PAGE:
1

You've declared a new header struct, but you never gave it any values // write outfile's BITMAPFILEHEADER BITMAPFILEHEADER outfile_bf; fwrite(&outfile_bf, sizeof(outfile_bf), 1, outptr); Earlier you read the header from the file into a variable called bf. Perhaps you meant to set out_file bf = bf? Otherwise, you are writing garbage.


1

Hmmm..... After the code creates the output file headers, do you think it would be useful to load/copy the values from the input file headers into the output file headers? // write outfile's BITMAPFILEHEADER BITMAPFILEHEADER outfile_bf; fwrite(&outfile_bf, sizeof(outfile_bf), 1, outptr); // write outfile's BITMAPINFOHEADER BITMAPINFOHEADER ...


1

Have you looked at the actual hex data of the file instead of the image? When looking at the image, the header data (assuming it's correct) will only allow the display of the specified amount of data in the image. Any extra data at the end of the image will not be displayed. When I looked at the actual file data, I saw that there are n times more rows of ...


1

Would be nice if you could describe the problem next time. Like does the programme crash? Is there a header mismatch (use cs50's peek as described in the "Testing" chapter)? Is the file size wrong? Does xxd show you wrong bytes? Does the file look weird in some way (with screenshot)? If you had run peek on your output, you could have seen that you write an ...


1

The calculation of the headings is clearly incorrect, as shown in its image, one of the difficulties of this set is that it needs extensive documentation and a deep understanding of how a BMP works. That is why we should look for information about the structure of a Windows BMP, especially the following two structures: BITMAPFILEHEADER and BITMAPINFOHEADER. ...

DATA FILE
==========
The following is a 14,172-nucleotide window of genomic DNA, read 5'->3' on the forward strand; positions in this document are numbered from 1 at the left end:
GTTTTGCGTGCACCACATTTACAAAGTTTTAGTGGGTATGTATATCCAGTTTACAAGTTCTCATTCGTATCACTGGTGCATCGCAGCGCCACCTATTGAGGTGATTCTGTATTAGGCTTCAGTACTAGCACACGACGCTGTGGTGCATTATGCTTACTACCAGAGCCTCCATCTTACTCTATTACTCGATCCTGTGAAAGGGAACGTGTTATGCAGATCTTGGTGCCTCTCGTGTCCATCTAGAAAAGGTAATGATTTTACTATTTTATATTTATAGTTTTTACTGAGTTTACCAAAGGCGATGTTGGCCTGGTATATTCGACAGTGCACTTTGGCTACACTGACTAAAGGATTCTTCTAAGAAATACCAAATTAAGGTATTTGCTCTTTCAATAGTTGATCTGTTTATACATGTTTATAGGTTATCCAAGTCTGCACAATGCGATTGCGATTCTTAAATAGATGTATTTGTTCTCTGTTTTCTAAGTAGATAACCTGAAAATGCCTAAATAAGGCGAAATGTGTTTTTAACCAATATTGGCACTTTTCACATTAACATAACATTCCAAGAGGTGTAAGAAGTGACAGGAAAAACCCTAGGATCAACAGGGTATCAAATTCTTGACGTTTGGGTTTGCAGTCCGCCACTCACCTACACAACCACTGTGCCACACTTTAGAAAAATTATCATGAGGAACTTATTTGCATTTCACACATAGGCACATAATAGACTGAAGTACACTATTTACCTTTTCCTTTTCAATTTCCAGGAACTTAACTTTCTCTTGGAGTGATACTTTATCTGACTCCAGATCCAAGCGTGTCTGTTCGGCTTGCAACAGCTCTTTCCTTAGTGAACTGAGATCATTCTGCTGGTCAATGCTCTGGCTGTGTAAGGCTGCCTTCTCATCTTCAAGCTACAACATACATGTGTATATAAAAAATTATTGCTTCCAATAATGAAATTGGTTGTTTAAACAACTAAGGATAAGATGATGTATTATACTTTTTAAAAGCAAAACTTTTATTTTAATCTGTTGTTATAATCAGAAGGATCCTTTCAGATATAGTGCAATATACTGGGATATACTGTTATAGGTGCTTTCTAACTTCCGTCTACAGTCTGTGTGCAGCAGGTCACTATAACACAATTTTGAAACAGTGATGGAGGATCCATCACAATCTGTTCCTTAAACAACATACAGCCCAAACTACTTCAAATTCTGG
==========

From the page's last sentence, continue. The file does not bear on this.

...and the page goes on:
1

The code will work when the scaling factor is 1, but not otherwise. The problem is straightforward. The code calculates the new biHeight and biWidth values, but it doesn't plug them back into the new headers. Remember too that the code needs to have both the old and the new values for these vars in order to process the image. If this answers your ...


1

The problems revolve around how the pointer is moved at the end of each line in the input file and how padding is added to the output file. There are two issues. First, the output file padding. It works for n=1 because the padding sizes are identical. The problem here is that the code is writing the input padding to the output file. Next, when handling ...


1

Have you actually looked at the raw hex data contained in the program's output files? Notice anything interesting? Where is the bmp signature that's supposed to be in the first 2 bytes? Next question: Which header is supposed to be printed out first, bi or bf? ;-)


1

You have just learned an important lesson. Seg faults can be muted by debug environments. When this happens, you need to isolate the offending statement using printf statements to see how far execution goes. By strategically placing unique printf statements, you can compile and run the program and see which is the last printf statement to execute and which ...


1

Several issues here. First, look at the code that expands the line horizontally: for (j = 0; j < biSmall.biWidth; j++) { // read RGB triple from infile fread(&triple, sizeof(RGBTRIPLE), 1, inptr); arr[j] = triple; for (q = 0; q < n; q++) { // write RGB ...